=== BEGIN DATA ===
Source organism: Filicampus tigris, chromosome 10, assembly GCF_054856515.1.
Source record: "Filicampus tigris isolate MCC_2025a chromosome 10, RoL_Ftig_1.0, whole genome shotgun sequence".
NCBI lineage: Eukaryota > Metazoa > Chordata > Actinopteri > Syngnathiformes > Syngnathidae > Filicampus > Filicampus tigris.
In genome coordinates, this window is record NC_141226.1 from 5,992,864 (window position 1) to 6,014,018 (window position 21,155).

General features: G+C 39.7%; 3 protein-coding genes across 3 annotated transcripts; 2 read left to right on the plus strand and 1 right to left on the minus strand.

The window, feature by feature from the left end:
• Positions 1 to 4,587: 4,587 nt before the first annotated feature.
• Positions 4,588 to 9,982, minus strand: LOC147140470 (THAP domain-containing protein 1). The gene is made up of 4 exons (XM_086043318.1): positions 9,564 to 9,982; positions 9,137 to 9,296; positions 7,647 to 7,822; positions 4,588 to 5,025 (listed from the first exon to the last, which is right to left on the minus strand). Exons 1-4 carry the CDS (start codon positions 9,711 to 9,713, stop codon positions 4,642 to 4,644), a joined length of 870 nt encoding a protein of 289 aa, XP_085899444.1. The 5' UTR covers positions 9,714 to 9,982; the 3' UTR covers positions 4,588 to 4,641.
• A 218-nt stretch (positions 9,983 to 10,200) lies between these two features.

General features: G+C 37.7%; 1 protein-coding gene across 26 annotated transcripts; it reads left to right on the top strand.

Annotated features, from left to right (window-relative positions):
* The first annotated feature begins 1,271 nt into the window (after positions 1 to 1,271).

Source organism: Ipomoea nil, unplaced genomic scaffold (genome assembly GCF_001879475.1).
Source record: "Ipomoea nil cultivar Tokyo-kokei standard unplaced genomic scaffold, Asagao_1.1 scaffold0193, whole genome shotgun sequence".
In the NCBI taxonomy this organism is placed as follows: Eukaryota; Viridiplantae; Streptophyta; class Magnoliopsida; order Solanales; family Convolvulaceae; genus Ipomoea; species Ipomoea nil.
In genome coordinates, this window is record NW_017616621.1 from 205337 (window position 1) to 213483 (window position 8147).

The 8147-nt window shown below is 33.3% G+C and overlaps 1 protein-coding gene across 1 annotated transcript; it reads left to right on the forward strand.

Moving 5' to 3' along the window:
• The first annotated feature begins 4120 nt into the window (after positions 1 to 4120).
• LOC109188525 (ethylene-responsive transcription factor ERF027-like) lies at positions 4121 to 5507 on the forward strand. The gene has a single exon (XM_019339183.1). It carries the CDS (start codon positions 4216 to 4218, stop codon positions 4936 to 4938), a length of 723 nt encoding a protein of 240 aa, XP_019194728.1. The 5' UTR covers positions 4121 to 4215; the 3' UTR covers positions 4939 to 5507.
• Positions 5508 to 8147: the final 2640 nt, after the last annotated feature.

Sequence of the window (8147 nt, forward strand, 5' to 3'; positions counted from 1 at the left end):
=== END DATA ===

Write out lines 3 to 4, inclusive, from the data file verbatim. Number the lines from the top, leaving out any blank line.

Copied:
NCBI lineage: Eukaryota > Metazoa > Chordata > Actinopteri > Syngnathiformes > Syngnathidae > Filicampus > Filicampus tigris.
In genome coordinates, this window is record NC_141226.1 from 5,992,864 (window position 1) to 6,014,018 (window position 21,155).